At the present time I have lower back pain, probably at least in part related to the drugs I take to help with my PD.   I walk through a wall of pain every morning, which is sometimes quite an effort to contemplate before tackling.    The pain is never entirely absent, but it eases somewhat through the day.    It would be easy to succumb to depression about this, but fortunately I have an optimistic disposition (and in truth much of the time it is well within what is tolerable.)

I absolutely hate consulting anyone, or having people near me or looking at me.  I can remember as a child of under school age going into a violent paroxysm of rage because my mother had been so bold as to consult a doctor without prior discussion with me, and her understandable astonishment at this reaction.   Of course this instinct just to crawl off to a dark place and endure until it gets better is not always the wisest policy nor is one’s judgement necessarily at its best at such a time.  But eventually either it gets better or the pain (or your companion) forces you to seek help.   Everyone’s reactions are quite different.   My GP told me that some patients turned up in his surgery every time they sneezed, but he obviously also thought waiting until one was (possibly) at death’s door was hardly sensible either.   Never the less, even though I only consult them under duress, I am very grateful to the medical team that supports me for without their advice and care my life would be much less full and satsifying.    Also they put up with my foibles and eccentricities with tolerance and good humour!

Of course an emotional pain, though not perhaps initially physical, is no less distressing.   We have all stood smiling in our place, have we not, while some deadly blow has struck at our heart?   Your lover has been unfaithful;  someone you cherished has died;  your friend has betrayed you.    You may give no external expression to your hurt, yet within you feel mortally wounded; bleeding internally;  about to die.   You won’t of course (not yet.)   You’ll live and suffer.    I find at these moments thinking and feeling functions split; and the Thinker, still coolly functioning, says to the Feeler, who is collapsing in slow motion:  “We can’t deal with this now.   Hold it together until I can get us to a safe place.”   That moment is like standing alone on the  sands, watching a giant tsunami approaching and realising it’s too late to run.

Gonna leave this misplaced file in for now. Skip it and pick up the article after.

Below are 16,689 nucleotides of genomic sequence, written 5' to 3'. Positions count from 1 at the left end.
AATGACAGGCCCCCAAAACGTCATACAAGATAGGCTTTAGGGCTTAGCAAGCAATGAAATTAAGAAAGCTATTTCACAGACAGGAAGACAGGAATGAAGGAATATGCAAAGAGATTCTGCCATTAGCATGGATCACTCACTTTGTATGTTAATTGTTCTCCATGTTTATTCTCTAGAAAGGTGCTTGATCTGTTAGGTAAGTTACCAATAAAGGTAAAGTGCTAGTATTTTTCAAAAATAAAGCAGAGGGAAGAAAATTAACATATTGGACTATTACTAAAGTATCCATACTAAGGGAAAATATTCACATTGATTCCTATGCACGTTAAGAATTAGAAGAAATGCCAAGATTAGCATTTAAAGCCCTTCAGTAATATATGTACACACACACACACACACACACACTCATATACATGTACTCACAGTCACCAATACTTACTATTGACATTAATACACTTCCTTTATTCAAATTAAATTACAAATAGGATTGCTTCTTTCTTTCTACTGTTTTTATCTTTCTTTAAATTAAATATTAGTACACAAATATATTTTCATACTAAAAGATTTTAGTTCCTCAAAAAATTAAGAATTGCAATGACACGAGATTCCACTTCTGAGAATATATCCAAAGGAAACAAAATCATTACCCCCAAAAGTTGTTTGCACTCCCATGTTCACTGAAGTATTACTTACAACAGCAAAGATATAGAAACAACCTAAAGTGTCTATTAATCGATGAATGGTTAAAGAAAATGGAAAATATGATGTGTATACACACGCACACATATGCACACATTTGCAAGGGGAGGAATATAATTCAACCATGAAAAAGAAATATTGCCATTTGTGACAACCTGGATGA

Never the less there are some positive aspects to pain.   It draws our attention to a problem which left unattended might prove fatal.    There’s the blessed relief, the wonderful reprieve, when it stops.   And it’s undeniably true that we learn more in pain and adversity.   For one thing, you learn of the kindness and generosity of others, and the charity of receiving.

As someone who (within the bounds of being mostly of normal health) has endured quite a lot of pain, I wonder if having a type of constitution or personality that is sensitive to experiences, can intuit as it were quite delicate things – whether that general delicacy of sensation  or fine calibration to matters not always easily discerned – whether that goes with a tendency to experience pain?     For me, not having that sensitivity to movements and subtleties around me would be like stumbling through the word blind and deaf.    I would not relinquish the tendency to pain (though I will do everything sensible to alleviate it) for a more robust but less reactive  personality.    You have to take the rough with the smooth.      I’ve had more than my entitlement to smooth so all in all, I have no complaints.    My feebleness of flesh may be a poor thing, but it is my own.

If we had no pain or bad times, how would we know the good times when they came, or be able to truly appreciate the days of well being and rejoicing?   However, if anyone has any suggestions to help with my back pain, I’m listening!

Flame flickers in darkness


I’ve noted before that you need to be feeling confident and bold in order to blog.   Mostly this is how I do feel.   But this week, anxiety over Elisabeth and Rob (safe for the meantime in Shanghai) plus horror and sympathy for the Japanese over the terrible events which have overtaken them – not to mention dreadful things happening in many other parts of the world – have laid me low.